N , of course, I didn't drive an electric car for the first time in 2019. I used the Car2Go E-Smarts excessively for several years, but only ever in the city center and rarely more than ten kilometers. But even on short distances like this, I sometimes had a bad feeling depending on the charge level of the battery and depending on the weather conditions. Will I arrive even if I let the air conditioning or heating run at full capacity? How much electricity does the radio actually draw? Is there a free charging station at my destination? Fear of range is what concerns electric car beginners in particular.
And now we should, as part of the i-Mobility drive a 100-kilometer route with the Ampera-e? My co-driver Madeleina Schwantes and I immediately agreed: Of the two route options - 127 or 150 kilometers - we will choose the shorter one. Better safe than sorry. After all, we are driving a fully electric car without an emergency tank. ' A range of around 400 kilometers is easily possible with the Opel “, a colleague from auto motor und sport gives me on the way. Still.
What if we lay down?
We really don't feel like standing on the road with empty batteries in eight degrees and rain. Then what would be? Can you even tow an electric car? So, with rope and such? Is there any idle at all? The Opel Ampera-e gives us the answer in the parking lot before the start. When we adjust everything for ourselves and try to start the car and park it again, it is still rolling. Oops, I didn't pull the electronic parking brake. The operating instructions also state that the selector lever can be moved to the N position while driving. In an emergency, the Ampera-e could be towed normally. The ADAC, the i-Mobility-Rally accompanied - and even starting with five teams - would be prepared for all eventualities.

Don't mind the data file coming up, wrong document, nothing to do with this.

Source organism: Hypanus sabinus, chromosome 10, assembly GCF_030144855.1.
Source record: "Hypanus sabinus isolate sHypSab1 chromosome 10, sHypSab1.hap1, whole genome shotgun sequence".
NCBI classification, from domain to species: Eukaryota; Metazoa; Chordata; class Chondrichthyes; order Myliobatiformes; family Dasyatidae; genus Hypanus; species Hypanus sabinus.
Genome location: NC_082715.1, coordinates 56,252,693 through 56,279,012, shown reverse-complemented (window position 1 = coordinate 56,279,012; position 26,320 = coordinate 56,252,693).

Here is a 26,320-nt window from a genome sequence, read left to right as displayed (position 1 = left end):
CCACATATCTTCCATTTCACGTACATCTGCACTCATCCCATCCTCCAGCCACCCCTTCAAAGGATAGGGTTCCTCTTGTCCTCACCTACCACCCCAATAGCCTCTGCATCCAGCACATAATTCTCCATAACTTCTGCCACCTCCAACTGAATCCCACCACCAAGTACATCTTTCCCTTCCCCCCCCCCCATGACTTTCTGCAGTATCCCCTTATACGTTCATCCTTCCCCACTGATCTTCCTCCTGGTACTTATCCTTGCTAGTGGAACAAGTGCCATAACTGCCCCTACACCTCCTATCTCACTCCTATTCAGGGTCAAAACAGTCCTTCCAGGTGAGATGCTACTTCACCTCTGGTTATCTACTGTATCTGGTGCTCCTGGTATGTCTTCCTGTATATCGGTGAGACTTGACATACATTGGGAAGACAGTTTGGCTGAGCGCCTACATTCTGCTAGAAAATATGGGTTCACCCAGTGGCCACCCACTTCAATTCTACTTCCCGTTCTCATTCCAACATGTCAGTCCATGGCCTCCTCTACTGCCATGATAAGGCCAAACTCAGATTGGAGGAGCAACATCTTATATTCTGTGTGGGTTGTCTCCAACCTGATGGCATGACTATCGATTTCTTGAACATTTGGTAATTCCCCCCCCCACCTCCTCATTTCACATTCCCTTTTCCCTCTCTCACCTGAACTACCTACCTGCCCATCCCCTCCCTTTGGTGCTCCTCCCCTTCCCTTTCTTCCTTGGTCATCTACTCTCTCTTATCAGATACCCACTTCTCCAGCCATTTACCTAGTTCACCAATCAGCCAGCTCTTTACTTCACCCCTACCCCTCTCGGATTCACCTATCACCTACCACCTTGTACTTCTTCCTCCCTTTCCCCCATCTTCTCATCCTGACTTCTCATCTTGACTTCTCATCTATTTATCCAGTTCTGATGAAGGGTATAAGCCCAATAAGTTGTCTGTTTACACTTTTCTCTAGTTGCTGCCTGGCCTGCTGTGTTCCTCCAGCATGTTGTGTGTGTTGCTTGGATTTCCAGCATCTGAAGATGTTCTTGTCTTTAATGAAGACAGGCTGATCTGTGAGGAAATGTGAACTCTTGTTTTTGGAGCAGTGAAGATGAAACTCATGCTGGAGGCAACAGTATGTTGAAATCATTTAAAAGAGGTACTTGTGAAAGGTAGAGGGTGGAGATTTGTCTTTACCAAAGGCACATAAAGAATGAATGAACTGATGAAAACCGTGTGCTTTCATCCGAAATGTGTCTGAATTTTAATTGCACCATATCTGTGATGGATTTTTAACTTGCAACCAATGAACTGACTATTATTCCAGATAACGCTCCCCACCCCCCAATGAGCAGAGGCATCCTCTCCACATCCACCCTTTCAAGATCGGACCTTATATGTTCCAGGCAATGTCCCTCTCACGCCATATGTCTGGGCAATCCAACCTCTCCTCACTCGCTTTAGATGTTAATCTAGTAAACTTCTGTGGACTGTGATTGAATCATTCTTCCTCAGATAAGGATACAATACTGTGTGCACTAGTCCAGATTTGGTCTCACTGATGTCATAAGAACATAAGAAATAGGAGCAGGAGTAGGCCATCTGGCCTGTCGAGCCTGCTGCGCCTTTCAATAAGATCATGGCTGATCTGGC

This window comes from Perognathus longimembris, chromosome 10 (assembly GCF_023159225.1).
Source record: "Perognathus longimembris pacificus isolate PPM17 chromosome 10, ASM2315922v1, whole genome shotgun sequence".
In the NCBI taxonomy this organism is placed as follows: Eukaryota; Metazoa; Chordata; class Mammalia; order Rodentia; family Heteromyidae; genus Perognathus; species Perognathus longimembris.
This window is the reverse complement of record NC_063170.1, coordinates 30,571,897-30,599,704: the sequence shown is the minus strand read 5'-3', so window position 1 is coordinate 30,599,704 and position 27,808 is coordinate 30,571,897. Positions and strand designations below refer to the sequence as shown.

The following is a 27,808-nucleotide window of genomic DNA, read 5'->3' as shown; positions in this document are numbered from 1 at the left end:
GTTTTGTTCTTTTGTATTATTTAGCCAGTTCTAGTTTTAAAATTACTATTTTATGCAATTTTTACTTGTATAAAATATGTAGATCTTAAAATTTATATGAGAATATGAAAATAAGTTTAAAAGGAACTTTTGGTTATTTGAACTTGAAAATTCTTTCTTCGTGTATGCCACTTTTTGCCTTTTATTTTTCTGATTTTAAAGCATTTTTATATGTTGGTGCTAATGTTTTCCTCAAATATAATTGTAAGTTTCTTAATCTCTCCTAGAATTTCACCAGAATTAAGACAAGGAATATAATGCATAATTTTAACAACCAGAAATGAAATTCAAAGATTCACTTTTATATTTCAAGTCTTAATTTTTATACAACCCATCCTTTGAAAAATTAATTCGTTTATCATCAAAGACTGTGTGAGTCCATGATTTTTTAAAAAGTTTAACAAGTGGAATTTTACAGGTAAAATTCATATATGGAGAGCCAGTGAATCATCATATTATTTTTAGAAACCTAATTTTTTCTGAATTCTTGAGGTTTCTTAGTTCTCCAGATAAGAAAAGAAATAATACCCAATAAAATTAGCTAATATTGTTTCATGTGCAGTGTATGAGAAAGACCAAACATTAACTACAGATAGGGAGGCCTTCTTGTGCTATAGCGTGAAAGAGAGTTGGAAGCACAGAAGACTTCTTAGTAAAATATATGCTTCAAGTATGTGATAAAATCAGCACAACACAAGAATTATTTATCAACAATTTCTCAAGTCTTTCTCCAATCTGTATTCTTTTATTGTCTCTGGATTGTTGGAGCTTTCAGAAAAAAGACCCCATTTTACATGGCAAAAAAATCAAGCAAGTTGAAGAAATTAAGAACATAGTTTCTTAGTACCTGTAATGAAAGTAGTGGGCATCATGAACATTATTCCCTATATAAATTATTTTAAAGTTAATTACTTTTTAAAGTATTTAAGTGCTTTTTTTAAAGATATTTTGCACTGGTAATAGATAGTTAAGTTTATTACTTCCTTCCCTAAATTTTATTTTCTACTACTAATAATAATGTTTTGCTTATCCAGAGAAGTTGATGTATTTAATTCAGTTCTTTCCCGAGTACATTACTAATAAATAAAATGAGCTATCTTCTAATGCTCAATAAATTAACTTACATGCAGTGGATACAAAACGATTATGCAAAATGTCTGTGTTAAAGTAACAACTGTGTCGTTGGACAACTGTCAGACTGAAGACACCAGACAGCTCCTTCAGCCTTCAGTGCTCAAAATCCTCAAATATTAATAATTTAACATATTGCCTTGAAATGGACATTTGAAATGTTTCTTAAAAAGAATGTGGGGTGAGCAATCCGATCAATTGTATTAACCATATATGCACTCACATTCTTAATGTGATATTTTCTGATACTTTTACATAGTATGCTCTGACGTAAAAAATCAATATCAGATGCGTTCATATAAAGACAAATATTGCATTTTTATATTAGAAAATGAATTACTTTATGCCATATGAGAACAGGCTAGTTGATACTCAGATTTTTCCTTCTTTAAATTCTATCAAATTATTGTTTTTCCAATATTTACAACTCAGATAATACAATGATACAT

We'll take the long route
After the first 60 kilometers, we drive into Weitenburg Castle for a lunch break. From the initial 360 kilometers, the Ampera-e now shows a good 300 kilometers range. We go to the race management. First, we threw all range fears overboard along the way. Second, the rally in general and driving the Opel in particular are so much fun that we want to clarify whether we can drive the long route. We may. And we can.
Country roads, country roads, forest paths
And how! The regulations emphasize that the i-Mobility Rally, as a “regularity and reliability test”, is expressly not “aimed at achieving top speeds”. We always move in compliance with the StVo. But it's harder than I expected. 360 Newton meters lie from a standing start, the Ampera-e develops 204 hp. On beautifully curved streets with excellent asphalt, the accelerator has to hold back a lot. I keep glancing at the digital speedometer to keep to the speed limits. Because without the engine noise you quickly lose the feeling for the speed. And there is little else to be heard. Head wind? We didn't notice anything until the start number sticker on the top of the windshield came off a bit and made a row until the next stop. The rolling noise of the tires is also not worth mentioning. Very pleasant for the inmates across the country.
Passers-by are often behind Hearing on the go
When driving through town, double caution is required here. Many passers-by walk across the street 'by ear'. Especially when the weather is not bike-friendly, some do not think it necessary to turn their heads before crossing the street. And with the Opel Ampera-e we are no louder than a bicycle - regardless of whether we drive 20, 30 or 50 km /h. Pleasant for the residents, nice for the occupants, extremely hard to get used to for all road users.